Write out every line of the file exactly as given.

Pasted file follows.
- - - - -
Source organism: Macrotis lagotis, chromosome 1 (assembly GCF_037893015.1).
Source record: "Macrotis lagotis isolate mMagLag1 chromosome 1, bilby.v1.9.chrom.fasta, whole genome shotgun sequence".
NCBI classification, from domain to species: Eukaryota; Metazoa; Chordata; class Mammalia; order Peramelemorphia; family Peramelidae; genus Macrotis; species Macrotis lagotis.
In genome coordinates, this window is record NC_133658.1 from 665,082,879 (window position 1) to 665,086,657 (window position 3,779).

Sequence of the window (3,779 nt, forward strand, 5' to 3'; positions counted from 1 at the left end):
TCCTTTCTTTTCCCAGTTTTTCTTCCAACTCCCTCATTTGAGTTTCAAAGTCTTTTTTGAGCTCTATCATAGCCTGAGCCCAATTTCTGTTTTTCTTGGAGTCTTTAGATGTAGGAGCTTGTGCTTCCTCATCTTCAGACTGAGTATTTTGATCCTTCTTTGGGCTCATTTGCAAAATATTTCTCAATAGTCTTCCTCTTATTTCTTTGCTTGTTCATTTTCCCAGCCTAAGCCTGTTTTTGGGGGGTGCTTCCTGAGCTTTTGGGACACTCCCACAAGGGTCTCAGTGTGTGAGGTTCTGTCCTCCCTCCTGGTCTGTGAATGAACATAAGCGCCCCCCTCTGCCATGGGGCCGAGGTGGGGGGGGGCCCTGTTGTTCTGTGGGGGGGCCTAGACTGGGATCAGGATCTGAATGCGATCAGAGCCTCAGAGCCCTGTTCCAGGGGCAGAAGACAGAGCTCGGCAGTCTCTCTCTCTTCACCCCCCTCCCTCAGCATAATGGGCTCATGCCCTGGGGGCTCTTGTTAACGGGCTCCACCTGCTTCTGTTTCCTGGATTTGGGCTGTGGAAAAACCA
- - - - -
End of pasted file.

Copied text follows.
Source organism: Macrotis lagotis, chromosome 1 (assembly GCF_037893015.1).
Source record: "Macrotis lagotis isolate mMagLag1 chromosome 1, bilby.v1.9.chrom.fasta, whole genome shotgun sequence".
NCBI classification, from domain to species: Eukaryota; Metazoa; Chordata; class Mammalia; order Peramelemorphia; family Peramelidae; genus Macrotis; species Macrotis lagotis.
In genome coordinates, this window is record NC_133658.1 from 665,082,879 (window position 1) to 665,086,657 (window position 3,779).

Sequence of the window (3,779 nt, forward strand, 5' to 3'; positions counted from 1 at the left end):
TCCTTTCTTTTCCCAGTTTTTCTTCCAACTCCCTCATTTGAGTTTCAAAGTCTTTTTTGAGCTCTATCATAGCCTGAGCCCAATTTCTGTTTTTCTTGGAGTCTTTAGATGTAGGAGCTTGTGCTTCCTCATCTTCAGACTGAGTATTTTGATCCTTCTTTGGGCTCATTTGCAAAATATTTCTCAATAGTCTTCCTCTTATTTCTTTGCTTGTTCATTTTCCCAGCCTAAGCCTGTTTTTGGGGGGTGCTTCCTGAGCTTTTGGGACACTCCCACAAGGGTCTCAGTGTGTGAGGTTCTGTCCTCCCTCCTGGTCTGTGAATGAACATAAGCGCCCCCCTCTGCCATGGGGCCGAGGTGGGGGGGGGCCCTGTTGTTCTGTGGGGGGGCCTAGACTGGGATCAGGATCTGAATGCGATCAGAGCCTCAGAGCCCTGTTCCAGGGGCAGAAGACAGAGCTCGGCAGTCTCTCTCTCTTCACCCCCCTCCCTCAGCATAATGGGCTCATGCCCTGGGGGCTCTTGTTAACGGGCTCCACCTGCTTCTGTTTCCTGGATTTGGGCTGTGGAAAAACCA